Saturday, Dec. 3, 9 am | Delaware Center for Horticulture, Wilmington
Add sparkle and beauty to your holiday decorations at the annual Holiday Greens Workshop. Create a beautiful wreath or table arrangement from an unusual collection of fresh greens, dried flowers, seeds, fruit and ribbon. Experts will be on hand to provide guidance. Bring hand pruners and gloves to work with prickly materials. Tickets are $45 for members and $55 for non-members. Space is limited, so reserve by calling 658-6262.

A Growing Market

Honeygrow, with its fresh and local flavor, opened on Concord Pike last month. Another location is scheduled for Newark by year’s end.

We all need to eat to survive.

But we also eat for other reasons. For instance, pleasure: we hunger for tasty, savory food. And health: for many, that means fresh, unprocessed ingredients; for some, it means organic or non-GMO foods; for others, it also means vegan. How about eating to support the local economy? That can mean purchasing from local farmers or patronizing non-corporate restaurants owned by neighbors. When we eat out, we usually hope to have a good experience, which could mean fast service, a good atmosphere, or both.

Attempting to meet all of these requirements is a tall order for a restaurant, maybe an impossible one.

But Honeygrow, a young, Philadelphia-based “anti-chain” restaurant, aims to do just that. And now it’s bringing the concept to Delaware. In October, Honeygrow opened its fifth storefront on Concord Pike’s Market Square Shopping Center next to Trader Joe’s.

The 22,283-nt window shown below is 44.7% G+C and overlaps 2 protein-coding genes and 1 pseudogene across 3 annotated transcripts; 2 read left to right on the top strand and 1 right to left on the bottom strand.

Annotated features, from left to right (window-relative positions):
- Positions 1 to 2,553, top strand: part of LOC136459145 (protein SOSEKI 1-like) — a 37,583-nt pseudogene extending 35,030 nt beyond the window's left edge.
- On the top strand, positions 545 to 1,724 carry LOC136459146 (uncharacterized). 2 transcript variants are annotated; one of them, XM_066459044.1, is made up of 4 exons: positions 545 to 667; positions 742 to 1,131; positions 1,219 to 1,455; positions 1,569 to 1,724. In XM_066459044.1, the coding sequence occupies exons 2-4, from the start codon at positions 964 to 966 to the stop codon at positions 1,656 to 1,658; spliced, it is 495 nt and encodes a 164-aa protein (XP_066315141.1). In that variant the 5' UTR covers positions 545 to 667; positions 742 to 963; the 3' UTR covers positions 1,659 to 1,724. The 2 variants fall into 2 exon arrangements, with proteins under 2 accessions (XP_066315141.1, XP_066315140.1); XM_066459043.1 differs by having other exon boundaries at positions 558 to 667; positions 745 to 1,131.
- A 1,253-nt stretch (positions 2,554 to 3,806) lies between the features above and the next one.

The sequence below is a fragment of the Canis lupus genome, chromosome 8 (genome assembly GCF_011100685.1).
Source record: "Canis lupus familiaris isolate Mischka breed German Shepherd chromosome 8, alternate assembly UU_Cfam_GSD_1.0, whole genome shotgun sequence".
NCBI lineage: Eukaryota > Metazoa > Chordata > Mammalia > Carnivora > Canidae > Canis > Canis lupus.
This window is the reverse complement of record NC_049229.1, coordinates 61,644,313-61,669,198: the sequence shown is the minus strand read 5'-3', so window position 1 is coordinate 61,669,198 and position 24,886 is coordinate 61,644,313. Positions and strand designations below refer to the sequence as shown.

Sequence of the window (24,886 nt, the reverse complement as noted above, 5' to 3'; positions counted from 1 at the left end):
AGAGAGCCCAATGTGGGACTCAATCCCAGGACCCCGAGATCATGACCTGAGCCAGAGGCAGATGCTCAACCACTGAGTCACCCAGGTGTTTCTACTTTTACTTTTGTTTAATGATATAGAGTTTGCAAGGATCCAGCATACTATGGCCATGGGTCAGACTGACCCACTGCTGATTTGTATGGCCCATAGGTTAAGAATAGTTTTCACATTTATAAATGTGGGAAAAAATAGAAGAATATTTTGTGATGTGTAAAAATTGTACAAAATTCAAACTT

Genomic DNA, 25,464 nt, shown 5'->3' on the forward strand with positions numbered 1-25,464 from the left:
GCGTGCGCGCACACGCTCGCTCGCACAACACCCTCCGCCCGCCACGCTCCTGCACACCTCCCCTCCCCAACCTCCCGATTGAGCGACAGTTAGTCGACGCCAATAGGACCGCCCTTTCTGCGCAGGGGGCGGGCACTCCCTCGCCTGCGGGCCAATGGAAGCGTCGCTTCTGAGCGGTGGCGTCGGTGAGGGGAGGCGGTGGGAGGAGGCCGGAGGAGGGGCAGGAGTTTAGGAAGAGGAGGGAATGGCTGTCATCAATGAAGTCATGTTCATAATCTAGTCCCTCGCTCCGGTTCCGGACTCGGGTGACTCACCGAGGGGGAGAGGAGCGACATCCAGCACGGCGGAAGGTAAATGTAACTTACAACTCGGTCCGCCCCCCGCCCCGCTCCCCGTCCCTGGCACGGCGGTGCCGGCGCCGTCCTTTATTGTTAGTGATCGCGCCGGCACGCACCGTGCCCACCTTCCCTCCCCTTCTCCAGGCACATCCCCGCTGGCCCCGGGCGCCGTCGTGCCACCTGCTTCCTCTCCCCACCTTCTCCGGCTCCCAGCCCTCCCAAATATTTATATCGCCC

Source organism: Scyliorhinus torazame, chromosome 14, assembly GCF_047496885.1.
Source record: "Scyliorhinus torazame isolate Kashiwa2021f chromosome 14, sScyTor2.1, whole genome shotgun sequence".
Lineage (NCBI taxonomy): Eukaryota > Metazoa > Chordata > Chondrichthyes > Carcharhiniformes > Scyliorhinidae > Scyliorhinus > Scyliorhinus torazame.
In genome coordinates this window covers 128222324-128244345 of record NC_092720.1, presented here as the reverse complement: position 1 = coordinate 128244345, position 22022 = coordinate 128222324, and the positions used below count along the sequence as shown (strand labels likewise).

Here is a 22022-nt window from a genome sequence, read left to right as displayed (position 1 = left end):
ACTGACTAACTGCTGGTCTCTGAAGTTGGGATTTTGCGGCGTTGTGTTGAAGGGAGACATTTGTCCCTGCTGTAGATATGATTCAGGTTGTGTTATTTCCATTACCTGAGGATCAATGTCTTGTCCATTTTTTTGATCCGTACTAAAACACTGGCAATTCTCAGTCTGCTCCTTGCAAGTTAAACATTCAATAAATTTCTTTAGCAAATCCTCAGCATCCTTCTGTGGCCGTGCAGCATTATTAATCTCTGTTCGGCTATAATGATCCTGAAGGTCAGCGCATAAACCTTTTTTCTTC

The Honeygrow concept defies existing categorization, says CEO and founder Justin Rosenberg.

“We are not fine dining or fast food,” Rosenberg says. “We want to serve the quality of fine dining, as quickly as fast food”—and to do it with as many locally-sourced ingredients as possible. Everything is house made with no additives, from the signature egg white noodles to the sauces, dressings and pumpernickel croutons. And if that weren’t enough of a challenge, the menu includes vegan and gluten-free options as well.

The restaurant aims to "serve the quality of fine dining, as quickly as fast food.”
The restaurant aims to “serve the quality of fine dining, as quickly as fast food.”

To deliver on that long grocery list of priorities, the ultra-fresh menu has been honed to the simple and straightforward. It includes six stir-fry and six salad options, a “build your own” option for each, a few smoothies, and a “honeybar” of fruits, nuts, and healthy sweet toppings for dessert.

But don’t mistake simple for plain, Rosenberg says. He and his team have spent a lot of time in the kitchen perfecting recipes. And the team now includes Culinary Director David Katz (of Philadelphia’s much-awarded Mémé restaurant), who came on board to deepen the sophistication of the menu and ensure consistency at all locations.

“David’s talent for making incredible dishes while focusing on simplicity in execution is uncanny. That is critical for us, as we’re not just tossing things into a bowl, cafeteria style,” says Rosenberg. “There’s precision involved, from making our stir-frys to producing our sauces and dressings. I’m excited to be working alongside someone who has such a passion for product, creativity and taste.”

How’s this for interesting food to intrigue a curious palate: the stir fry offerings include a sour cherry barbeque sauce with pork, a lemon miso tahini sauce with free range chicken, a coconut red curry sauce with roasted organic tofu, a smoked oyster sauce with pork, a spicy garlic sauce with pineapples and roasted broccoli, and more. The salad menu includes ingredients like crushed candied cashews, citrus basil caesar dressing, roasted garlic balsamic vinaigrette, baked tempura chicken, honey ginger scallion vinaigrette, white truffle corn succotash and more.

FYI: the ultra fresh menu is affordable, at about $6 to $10 per plate. The honeybar is under $6.

There will be eight Honeygrow restaurants up and running by the end of 2015 (including another northern Delaware location on Main Street, Newark), and more coming in 2016, according to chief brand officer and University of Delaware grad Jen Denis.